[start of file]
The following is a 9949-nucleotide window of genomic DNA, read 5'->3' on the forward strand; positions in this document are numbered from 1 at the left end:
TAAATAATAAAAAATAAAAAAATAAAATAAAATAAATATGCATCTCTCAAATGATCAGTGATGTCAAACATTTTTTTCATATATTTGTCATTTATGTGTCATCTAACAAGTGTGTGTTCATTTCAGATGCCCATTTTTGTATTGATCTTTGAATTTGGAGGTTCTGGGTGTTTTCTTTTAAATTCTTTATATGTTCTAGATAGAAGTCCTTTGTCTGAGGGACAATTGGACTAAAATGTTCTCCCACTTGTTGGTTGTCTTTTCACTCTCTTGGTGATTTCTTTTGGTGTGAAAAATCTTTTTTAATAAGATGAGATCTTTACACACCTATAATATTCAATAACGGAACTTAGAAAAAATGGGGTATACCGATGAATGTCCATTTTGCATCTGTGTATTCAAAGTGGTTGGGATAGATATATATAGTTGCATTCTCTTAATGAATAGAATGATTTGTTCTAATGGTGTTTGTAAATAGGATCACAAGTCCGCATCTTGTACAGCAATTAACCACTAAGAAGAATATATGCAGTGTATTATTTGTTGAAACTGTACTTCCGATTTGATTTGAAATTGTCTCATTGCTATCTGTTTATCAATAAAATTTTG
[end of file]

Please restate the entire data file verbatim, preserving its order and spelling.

The following is a 9949-nucleotide window of genomic DNA, read 5'->3' on the forward strand; positions in this document are numbered from 1 at the left end:
TAAATAATAAAAAATAAAAAAATAAAATAAAATAAATATGCATCTCTCAAATGATCAGTGATGTCAAACATTTTTTTCATATATTTGTCATTTATGTGTCATCTAACAAGTGTGTGTTCATTTCAGATGCCCATTTTTGTATTGATCTTTGAATTTGGAGGTTCTGGGTGTTTTCTTTTAAATTCTTTATATGTTCTAGATAGAAGTCCTTTGTCTGAGGGACAATTGGACTAAAATGTTCTCCCACTTGTTGGTTGTCTTTTCACTCTCTTGGTGATTTCTTTTGGTGTGAAAAATCTTTTTTAATAAGATGAGATCTTTACACACCTATAATATTCAATAACGGAACTTAGAAAAAATGGGGTATACCGATGAATGTCCATTTTGCATCTGTGTATTCAAAGTGGTTGGGATAGATATATATAGTTGCATTCTCTTAATGAATAGAATGATTTGTTCTAATGGTGTTTGTAAATAGGATCACAAGTCCGCATCTTGTACAGCAATTAACCACTAAGAAGAATATATGCAGTGTATTATTTGTTGAAACTGTACTTCCGATTTGATTTGAAATTGTCTCATTGCTATCTGTTTATCAATAAAATTTTG